“We do not want anybody’s last minute preparation unwittingly becoming an instance where they are exposed to the coronavirus or the potential to unknowingly spread it to others,” said Murphy. “We will want to chip in and shovel for our older residents…but please keep in mind social distancing and wearing a face covering while doing so.”
As of Dec. 16, the cumulative number of coronavirus cases in New Jersey reached 415,075 with 5,803 total new cases reported and 91 new deaths, bringing that total to 16,095. The state listed probable deaths at 1,908, bringing the overall total to 18,003.
For North Jersey counties, Essex had a total of 569 new cases, Hudson 498 new cases, Bergen 478 new cases, Passaic 430 new cases, Morris 247 new cases, Sussex 59 new cases and Warren 56 new cases.
State officials noted 59 deaths occurred in the last 24 hours of reporting that have not yet been lab confirmed.
Of the total confirmed deaths in North Jersey, Essex County has the most with 2,077, followed by Bergen at 1,967, Hudson with 1,488, Passaic at 1,234, Morris at 752 and Sussex and Warren counties both with 164.
In regards to probable deaths, Bergen has 256, Essex has 239, Hudson has 161, Morris at 170, Passaic at 146, Sussex has 42 and Warren has 13.
The daily rate of infections from those tested as of Dec. 12 was 13.1%. The state is no longer using serology tests as health officials explained those results show a past presence of the disease as well as a current one.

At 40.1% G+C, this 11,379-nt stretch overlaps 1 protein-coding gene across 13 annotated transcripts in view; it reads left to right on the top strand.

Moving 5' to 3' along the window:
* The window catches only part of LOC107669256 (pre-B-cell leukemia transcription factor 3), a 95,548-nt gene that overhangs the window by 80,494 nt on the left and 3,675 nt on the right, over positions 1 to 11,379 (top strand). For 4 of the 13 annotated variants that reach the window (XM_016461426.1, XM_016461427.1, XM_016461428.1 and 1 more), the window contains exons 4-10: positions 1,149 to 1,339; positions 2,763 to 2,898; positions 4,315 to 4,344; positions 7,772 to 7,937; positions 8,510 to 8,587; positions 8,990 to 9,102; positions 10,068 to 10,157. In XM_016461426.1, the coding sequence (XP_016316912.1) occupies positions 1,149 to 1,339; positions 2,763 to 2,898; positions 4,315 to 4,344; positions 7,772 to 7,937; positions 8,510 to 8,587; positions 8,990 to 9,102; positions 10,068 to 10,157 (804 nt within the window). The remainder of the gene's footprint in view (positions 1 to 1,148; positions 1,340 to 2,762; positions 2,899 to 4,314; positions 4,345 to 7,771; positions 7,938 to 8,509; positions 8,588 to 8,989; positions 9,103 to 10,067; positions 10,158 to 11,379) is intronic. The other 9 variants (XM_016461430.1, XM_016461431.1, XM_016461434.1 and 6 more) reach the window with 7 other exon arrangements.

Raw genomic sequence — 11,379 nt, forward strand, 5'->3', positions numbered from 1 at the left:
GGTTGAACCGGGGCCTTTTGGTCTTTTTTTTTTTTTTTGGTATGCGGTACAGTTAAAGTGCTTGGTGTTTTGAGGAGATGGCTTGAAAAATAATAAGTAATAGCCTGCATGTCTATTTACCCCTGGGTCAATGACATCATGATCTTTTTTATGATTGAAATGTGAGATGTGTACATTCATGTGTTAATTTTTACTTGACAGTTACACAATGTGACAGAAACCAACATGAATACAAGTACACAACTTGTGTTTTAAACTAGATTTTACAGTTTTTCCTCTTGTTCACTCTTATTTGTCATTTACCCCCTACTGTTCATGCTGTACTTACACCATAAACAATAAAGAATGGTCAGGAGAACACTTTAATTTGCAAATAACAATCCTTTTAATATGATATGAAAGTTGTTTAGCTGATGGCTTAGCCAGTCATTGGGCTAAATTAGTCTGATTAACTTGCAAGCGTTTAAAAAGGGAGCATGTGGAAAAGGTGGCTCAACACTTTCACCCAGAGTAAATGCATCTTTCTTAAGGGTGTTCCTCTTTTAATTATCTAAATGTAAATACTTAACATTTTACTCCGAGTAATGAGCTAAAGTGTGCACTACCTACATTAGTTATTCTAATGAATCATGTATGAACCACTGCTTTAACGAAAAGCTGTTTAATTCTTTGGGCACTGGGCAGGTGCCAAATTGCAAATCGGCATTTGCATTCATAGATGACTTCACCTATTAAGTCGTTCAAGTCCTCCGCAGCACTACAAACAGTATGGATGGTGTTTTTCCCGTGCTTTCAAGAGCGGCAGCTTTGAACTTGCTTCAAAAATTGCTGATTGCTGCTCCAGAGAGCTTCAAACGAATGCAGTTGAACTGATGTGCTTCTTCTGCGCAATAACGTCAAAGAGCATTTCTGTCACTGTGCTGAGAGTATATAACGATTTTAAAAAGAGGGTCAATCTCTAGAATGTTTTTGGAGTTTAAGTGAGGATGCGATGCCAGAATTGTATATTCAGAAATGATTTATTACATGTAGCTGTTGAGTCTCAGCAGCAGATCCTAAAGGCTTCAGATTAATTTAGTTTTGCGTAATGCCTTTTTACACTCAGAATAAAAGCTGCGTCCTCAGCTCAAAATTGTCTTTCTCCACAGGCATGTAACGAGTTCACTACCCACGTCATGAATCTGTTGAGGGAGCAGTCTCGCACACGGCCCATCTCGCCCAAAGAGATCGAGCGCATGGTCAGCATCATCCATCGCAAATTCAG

As for the rate of transmission, it decreased to 1.08 from 1.11 the day before. Officials have continually cited transmission rate and positivity rate as health data they rely on to track how the coronavirus is being contained in New Jersey, guiding them in determining when restrictions have to be tightened or lifted.
Officials reported 3,672 patients were hospitalized, 3,462 of those cases confirmed and 210 under investigation. By region, there were 1,665 in the North, 1,222 in the Central and 785 in the South.
Of those hospitalized, 721 are in intensive care units and 482 on ventilators. While 451 patients were discharged, 489 were admitted to state hospitals.
Essex Tops County Count
Essex has the most cumulative cases in the state with 42,329, followed by Bergen at 41,541, Hudson at 38,429, Middlesex at 38,339, Passaic at 36,414, Union at 33,375, Ocean at 27,191, Monmouth at 26,465, Camden at 24,539, Burlington at 17,630, Morris at 17,339, Mercer at 16,725, Gloucester at 11,898, Somerset at 11,102, Atlantic at 10,023, Cumberland at 6,450, Sussex at 3,511, Warren at 3,236, Hunterdon at 3,156, Salem at 2,280 and Cape May at 2,042.
Another 961 cases are still under investigation to determine where the person resides.
In regards to cases related to in-school transmissions, a total of 98 outbreaks involving 428 cases have been reported in 19 of the 21 counties in the Garden State, with 10 new outbreaks involving 40 cases recorded in the last week. For North Jersey, Bergen County has 18 confirmed outbreaks with 86 cases, Passaic County has four confirmed outbreaks with 23 cases, Warren County has four confirmed outbreaks with nine cases, Sussex County has three confirmed outbreaks with seven cases and Hudson County has two confirmed outbreaks with 10 cases.
Long-term Care Facilities
Health officials noted 400 long-term care facilities are currently reporting at least one case of COVID-19, accounting for a total of 8,962 of the cases, broken down between 4,205 residents and 4,757 staff.
Cumulatively, 1,104 long-term care facilities reported a case infecting 28,253 residents and 17,461 staff, for a total of 45,724 cases.
The state’s official death total will now be reported as those that are lab confirmed, sits at 7,413 on Dec. 16. The facilities are reporting to the state 7,104 residents deaths and 124 staff deaths.